Throughout the three-year-long competition, the Virginia Tech team hit incremental goals that boosted the vehicle's fuel efficiency to 81.9 miles per gallon gasoline equivalent, or approximately 70 percent better than the stock General Motors-donor vehicle, positioning them ahead of the pack.
Patrick Walsh, co-team leader for Virginia Tech, had this to say of the team's victory:
Grabbing second place was Ohio State University, which also used an E85-fueled extended-range EV powertrain. Ohio State fielded a vehicle that was "well balanced in all aspects of consumer acceptability, fuel economy and acceleration categories," the organizers wrote.Designing an extended-range electric vehicle using E85 was challenging, but clearly worth it in the end. The entire team has put so much time and effort into designing and refining our vehicle, and we've gained valuable knowledge and hands-on experience that will prepare us for our engineering careers.
The University of Waterloo took third place with a hydrogen fuel cell plug-in hybrid electric vehicle. Working with this extremely complex powertrain proved challenging and the team from Canada was the only one that ran a fuel cell vehicle in all the dynamic events during the EcoCAR finals. For photos, videos, results and much, much more, visit EcoCAR's Inside the Green Garage blog.
[Source: General Motors, Argonne National Laboratory | Image: AVTC]
The Ohio State University and the University of Waterloo Finish Second and Third
WASHINGTON, June 17, 2011 /PRNewswire/ -- Students from Virginia Tech University learned last night that their teamwork, perseverance and hard work have led to top honors when they were named the overall winners of EcoCAR: The NeXt Challenge after designing and building an exceptional extended-range electric vehicle (EREV) using E85 (ethanol).
Throughout the three-year competition, the Virginia Tech team hit incremental goals that helped the vehicle achieve fuel efficiency of 81.9 miles per gallon gasoline equivalent, or 70 percent over the stock vehicle, positioning them above the rest. Virginia Tech's EREV out-performed its competitors earlier this month when it was put through a series of safety and technical tests at General Motor's Proving Ground in Milford, Mich., tests similar to those conducted on GM production vehicles.
"Designing an extended-range electric vehicle using E85 was challenging, but clearly worth it in the end," said Patrick Walsh, co-team leader for Virginia Tech. "The entire team has put so much time and effort into designing and refining our vehicle, and we've gained valuable knowledge and hands-on experience that will prepare us for our engineering careers."
"The ingenuity and dedication shown by the students of Virginia Tech in building this next-generation vehicle will help them launch careers as leaders in the clean energy field," said U.S. Secretary of Energy Steven Chu. "With the experience and skills these innovative students have gained through the EcoCAR competition, they will help reduce our nation's reliance on oil imports and keep U.S. industries competitive in the global marketplace."
"Congratulations to Virginia Tech! During the past three years, they have faced many challenges and consistently found smart and creative ways to address them," said Mary Barra, senior vice president, global product development, General Motors. "The automotive industry is demanding these types of engineers, especially when advanced propulsion technologies are evolving so quickly. It's exciting to know that these students will come to the table with fresh ideas that will help us move toward a cleaner, more fuel efficient future."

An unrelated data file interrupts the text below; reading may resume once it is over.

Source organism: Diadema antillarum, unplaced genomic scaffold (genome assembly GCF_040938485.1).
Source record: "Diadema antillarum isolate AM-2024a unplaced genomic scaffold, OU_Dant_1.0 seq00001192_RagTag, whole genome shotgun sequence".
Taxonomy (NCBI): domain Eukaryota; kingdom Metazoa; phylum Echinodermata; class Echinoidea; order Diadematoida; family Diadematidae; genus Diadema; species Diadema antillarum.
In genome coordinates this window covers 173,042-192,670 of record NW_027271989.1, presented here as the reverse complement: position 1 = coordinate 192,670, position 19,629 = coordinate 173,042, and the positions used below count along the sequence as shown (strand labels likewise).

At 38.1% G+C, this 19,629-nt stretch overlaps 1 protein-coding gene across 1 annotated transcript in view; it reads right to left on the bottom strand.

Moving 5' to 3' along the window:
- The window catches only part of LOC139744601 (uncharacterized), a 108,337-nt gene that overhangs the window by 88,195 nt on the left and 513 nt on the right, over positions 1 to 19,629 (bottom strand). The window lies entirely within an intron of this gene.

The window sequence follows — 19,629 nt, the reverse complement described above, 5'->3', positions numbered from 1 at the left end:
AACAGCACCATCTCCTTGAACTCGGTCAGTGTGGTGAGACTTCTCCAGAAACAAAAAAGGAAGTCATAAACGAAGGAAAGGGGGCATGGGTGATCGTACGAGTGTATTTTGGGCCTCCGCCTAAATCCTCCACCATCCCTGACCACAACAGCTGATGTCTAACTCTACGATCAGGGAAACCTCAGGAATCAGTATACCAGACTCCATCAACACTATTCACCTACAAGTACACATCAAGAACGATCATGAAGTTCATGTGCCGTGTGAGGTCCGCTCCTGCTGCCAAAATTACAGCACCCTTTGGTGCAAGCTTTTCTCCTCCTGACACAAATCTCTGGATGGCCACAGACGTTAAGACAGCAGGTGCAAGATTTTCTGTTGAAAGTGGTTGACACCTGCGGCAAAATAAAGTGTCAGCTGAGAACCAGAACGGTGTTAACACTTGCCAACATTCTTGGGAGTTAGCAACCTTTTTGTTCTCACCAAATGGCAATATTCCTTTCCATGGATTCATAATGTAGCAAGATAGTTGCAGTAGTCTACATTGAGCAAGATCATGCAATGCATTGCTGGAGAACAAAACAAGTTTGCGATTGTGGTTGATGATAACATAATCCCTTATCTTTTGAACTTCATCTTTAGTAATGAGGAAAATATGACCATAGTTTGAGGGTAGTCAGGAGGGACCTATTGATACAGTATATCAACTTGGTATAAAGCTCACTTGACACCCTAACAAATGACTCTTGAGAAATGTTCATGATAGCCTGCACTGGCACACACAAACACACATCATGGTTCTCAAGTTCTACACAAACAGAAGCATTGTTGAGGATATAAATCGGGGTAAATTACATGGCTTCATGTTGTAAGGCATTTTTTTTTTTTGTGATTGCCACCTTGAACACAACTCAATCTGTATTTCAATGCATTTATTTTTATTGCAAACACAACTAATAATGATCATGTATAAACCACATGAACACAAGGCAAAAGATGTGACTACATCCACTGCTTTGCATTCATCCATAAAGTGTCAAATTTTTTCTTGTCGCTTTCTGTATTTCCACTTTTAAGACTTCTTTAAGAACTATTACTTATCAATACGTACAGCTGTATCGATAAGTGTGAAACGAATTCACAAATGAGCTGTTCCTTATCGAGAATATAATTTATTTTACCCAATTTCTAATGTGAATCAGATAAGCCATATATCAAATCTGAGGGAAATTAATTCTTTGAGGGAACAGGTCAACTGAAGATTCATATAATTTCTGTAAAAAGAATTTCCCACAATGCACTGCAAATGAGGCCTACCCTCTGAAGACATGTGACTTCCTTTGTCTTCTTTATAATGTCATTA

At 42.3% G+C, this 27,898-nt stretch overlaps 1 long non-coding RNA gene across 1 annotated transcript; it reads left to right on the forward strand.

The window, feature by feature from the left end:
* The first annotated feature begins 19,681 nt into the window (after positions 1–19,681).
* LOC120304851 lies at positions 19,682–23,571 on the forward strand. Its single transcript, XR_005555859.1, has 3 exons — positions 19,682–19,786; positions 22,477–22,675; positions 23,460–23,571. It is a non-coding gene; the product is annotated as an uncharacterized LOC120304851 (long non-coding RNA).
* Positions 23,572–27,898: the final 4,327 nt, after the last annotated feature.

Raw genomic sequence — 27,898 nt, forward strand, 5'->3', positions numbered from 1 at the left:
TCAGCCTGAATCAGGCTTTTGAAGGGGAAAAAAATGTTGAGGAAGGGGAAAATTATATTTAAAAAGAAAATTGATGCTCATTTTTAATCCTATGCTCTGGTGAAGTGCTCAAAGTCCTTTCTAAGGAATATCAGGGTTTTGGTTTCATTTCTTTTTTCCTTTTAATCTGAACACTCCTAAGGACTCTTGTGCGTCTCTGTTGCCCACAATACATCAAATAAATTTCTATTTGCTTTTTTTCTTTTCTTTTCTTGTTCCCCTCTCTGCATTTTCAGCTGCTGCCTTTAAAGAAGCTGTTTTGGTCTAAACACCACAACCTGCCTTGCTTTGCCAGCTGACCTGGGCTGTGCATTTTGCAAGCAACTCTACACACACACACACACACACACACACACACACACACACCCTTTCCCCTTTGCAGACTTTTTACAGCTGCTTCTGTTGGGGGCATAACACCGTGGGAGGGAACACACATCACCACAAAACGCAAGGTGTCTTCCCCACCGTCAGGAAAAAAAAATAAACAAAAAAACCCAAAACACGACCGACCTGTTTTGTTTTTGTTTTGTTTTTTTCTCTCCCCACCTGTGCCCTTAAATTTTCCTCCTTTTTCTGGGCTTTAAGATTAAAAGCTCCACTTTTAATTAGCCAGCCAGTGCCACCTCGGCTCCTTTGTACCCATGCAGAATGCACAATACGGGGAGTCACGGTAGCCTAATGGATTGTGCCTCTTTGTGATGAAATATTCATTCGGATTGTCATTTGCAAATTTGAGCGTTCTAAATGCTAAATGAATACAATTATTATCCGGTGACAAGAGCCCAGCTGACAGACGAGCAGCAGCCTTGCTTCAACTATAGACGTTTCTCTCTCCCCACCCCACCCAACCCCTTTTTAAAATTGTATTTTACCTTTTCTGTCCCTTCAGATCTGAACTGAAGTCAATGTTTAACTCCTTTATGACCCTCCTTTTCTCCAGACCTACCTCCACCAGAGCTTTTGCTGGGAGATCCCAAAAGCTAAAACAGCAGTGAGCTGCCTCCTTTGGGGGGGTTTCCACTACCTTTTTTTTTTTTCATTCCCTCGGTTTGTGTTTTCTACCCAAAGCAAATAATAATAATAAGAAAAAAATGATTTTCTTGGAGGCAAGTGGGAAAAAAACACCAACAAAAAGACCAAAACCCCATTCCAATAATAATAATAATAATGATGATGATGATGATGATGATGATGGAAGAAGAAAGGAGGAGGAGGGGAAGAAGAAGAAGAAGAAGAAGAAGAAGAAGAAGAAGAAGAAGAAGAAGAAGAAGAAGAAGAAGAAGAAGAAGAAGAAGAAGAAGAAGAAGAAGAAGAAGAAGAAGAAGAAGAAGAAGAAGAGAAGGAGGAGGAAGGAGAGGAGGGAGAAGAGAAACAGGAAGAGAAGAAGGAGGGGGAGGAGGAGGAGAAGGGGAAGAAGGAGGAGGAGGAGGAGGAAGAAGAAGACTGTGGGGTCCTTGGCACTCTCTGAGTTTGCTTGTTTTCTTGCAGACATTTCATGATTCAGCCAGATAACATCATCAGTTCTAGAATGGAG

Taking second place, also with an EREV using E85 was The Ohio State University. The Ohio State was a strong competitor and their vehicle was very well balanced in all aspects of consumer acceptability, fuel economy and acceleration categories.
The University of Waterloo took third place with a hydrogen fuel cell plug-in hybrid electric vehicle. Working with an extremely complex architecture was very challenging and the team was the first in the history of Advanced Vehicle Technology Competitions to run a fuel cell vehicle in all the dynamic events during finals.
Virginia Tech competed against 15 other universities to take home the top prize of the three-year competition sponsored by the U.S. Department of Energy and General Motors (GM). The competition challenged participating engineering students from across North America to re-engineer a GM-donated vehicle to minimize the vehicle's fuel consumption and emissions, while maintaining its utility, safety and performance.
For photos and videos from the third and final year of the EcoCAR competition, and results from testing and inspections, please visit EcoCAR's Inside the Green Garage blog and photos. Additional background about the competition is available on the EcoCAR website.
EcoCAR is a three-year competition that builds on the 23-year history of DOE advanced vehicle technology competitions by giving engineering students the chance to design and build advanced vehicles that demonstrate leading-edge automotive technologies. General Motors provides production vehicles, vehicle components, seed money, technical mentoring and operational support. The U.S. Department of Energy and its research and development facility, Argonne National Laboratory provides competition management, team evaluation, technical and logistical support. Through this important partnership, EcoCAR aims to inspire and support the next generation of scientists and engineers to unite around the common goal of sustainable mobility.